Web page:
FIGS. 1 and 2 illustrated a single-roll and a double-roll production system, respectively. Referring to FIGS. 1 and 2, a beryllium or beryllium alloy parent material 3 is placed in a nozzle 1 and heated by a heating unit 2, and the resulting molten parent material is jetted through a jetting hole 1a provided at the end thereof to the space between rolls 4a and 4b (FIG. 1) or onto a single roll 4 (FIG. 2). The molten parent material thus jetted is rapidly cooled by the rolls 4a and 4b, or by the single roll 4 and is formed continously into a thin plate 5. An inert gas, e.g., argon, is introduced through a gas conduit 6 to the jetting hole 1a of the nozzle 1 to prevent the parent material 3 inside from being oxidized by the air. By feeding a high pressure inert gas, e.g., argon, into the nozzle 1, the molten parent material 3 is jetted from the nozzle.
The following production examples of a thin plate of beryllium or its alloy are given below to explain the invention in greater detail.
In this example, an apparatus of the double-roll type shown in FIG. 1 was employed.
The nozzle 1 was made of silica glass and had a diameter of 13 mm, and was provided with a jetting hole 1a having a diameter of 0.2 mm at the end thereof. As the heating unit 2, resistance heating apparatus was used. The rolls 4a and 4b were made of chromium-plated stainless steel, and each had a diameter of 50 mm. The speed or rotation thereof was 2,500 r.p.m. and, therefore, the linear speed was 6.5 m/sec.
From 1.5 to 2.0 g of a beryllium parent material was placed in the nozzle 1 and was melted by heating to 1,300 to 1,400° C. by means of the heating unit 2. By raising the pressure of the argon in the nozzle 1 to from 0.6 to 1 kg/cm2, the molten parent material 3 was jetted onto the rolls 4a and 4b through the jetting hole 1a. In this manner, a thin plate of beryllium was produced which had a width of about 5 mm, a length of about 4 m, and a thickness of about 30 μm.
The physical properties of the thus-produced thin plate of beryllium were measured; modulus of elasticity: E=2.0×1011 -2.3×1011 N/m2 and density; ρ=1.75-1.85 g/cm3. These values are nearly equal to those of a thin plate of beryllium produced by a vacuum deposition method. Crystal grains had diameters less than about 5 μm, and many columnar crystals extended not only in the direction perpendicular to the surface of the plate but also in the oblique direction. Since each crystal had a complicated structure, the thin plate could be easily wound on a rod having a diameter of 10 mm. Thus the thin plate of beryllium of the invention exhibited flexible plasticity which could not be expected of the conventional thin plate of beryllium.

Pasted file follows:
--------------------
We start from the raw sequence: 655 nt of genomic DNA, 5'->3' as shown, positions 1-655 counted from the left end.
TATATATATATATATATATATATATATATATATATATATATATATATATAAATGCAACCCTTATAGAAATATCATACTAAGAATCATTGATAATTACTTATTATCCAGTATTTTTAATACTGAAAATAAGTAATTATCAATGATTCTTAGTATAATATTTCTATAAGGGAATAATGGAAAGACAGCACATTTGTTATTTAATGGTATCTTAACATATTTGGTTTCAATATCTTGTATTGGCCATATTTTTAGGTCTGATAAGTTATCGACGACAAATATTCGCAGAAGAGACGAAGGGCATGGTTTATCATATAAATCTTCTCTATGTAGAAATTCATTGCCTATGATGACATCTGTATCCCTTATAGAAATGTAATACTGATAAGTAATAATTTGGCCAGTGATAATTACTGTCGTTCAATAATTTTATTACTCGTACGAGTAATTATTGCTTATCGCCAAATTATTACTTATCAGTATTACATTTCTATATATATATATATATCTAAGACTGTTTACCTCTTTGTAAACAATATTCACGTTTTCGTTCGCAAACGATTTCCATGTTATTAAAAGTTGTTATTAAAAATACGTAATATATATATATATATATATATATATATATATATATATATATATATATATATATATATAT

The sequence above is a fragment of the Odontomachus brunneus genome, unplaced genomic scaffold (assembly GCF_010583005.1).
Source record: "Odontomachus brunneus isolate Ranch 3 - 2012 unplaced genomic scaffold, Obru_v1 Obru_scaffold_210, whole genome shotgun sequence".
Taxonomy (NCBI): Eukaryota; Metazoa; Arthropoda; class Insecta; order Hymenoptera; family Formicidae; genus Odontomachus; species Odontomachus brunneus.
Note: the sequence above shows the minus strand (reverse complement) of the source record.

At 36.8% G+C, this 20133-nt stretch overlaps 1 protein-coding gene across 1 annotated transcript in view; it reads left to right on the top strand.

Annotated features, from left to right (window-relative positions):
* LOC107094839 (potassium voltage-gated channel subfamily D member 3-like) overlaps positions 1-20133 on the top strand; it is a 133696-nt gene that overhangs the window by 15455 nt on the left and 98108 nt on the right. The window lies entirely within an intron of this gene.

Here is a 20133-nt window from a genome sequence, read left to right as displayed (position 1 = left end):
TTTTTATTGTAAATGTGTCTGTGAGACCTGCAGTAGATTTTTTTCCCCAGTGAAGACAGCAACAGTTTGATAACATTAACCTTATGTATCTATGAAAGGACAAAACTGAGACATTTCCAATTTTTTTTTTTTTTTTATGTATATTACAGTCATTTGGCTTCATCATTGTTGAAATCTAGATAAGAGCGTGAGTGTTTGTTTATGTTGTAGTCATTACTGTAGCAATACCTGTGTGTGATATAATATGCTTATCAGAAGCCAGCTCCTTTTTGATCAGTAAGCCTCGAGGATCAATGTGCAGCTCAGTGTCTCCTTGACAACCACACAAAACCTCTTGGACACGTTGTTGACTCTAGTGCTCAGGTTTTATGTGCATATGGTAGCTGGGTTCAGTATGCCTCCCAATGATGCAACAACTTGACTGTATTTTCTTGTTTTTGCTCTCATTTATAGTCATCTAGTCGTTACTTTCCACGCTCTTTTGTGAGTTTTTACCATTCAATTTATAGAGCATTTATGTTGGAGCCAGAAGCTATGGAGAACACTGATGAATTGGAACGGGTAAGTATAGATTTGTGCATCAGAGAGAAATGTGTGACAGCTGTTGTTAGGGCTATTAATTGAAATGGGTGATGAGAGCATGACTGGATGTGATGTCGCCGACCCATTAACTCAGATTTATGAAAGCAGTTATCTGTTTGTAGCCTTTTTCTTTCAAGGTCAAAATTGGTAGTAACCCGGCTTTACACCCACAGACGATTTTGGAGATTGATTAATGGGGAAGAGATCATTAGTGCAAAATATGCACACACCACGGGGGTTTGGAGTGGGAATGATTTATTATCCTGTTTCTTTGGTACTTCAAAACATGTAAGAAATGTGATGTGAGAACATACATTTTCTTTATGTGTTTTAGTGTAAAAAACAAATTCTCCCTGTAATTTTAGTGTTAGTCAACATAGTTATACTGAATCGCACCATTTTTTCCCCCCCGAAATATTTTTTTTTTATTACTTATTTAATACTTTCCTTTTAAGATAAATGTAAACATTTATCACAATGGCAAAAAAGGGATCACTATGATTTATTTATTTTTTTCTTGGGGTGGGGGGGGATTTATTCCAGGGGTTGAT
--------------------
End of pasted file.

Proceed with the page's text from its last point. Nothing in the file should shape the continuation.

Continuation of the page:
In this example, an apparatus of the single-roll type shown in FIG. 2 was employed to produce a wide thin-plate of beryllium.
The nozzle 1 was provided with a jetting hole 1a in the form of a slit which was 15 mm long and 0.1 mm wide. The roll 4 was made of copper or a copper alloy, and had a diameter of 400 mm. The speed of rotation was 150 r.p.m.
A beryllium parent material 3 which had been melted by heating in the nozzle 1 was jetted onto the roll 4 to produce a thin plate. The thin plate thus produced had a width of about 15 mm and a thickness of about 30 μm. The physical properties and crystal grains thereof were measured, with the result that they were nearly equal to those in Production Example 1.
In the above Production Examples 1 and 2, the thickness of the thin plate can be reduced by increasing the linear speed of the roll. It is also possible to increase the width of the thin plate by increasing the size of the jetting hole. Furthermore, by extending the width of the jetting hole, the width of the thin plate can be increased. In addition to beryllium, alloys composed primarily of beryllium and containing 15% by weight or less of non-ferrous metals such as aluminum, copper, titanium, zinc, chromium, nickel, boron, and zirconium can be used as parent materials.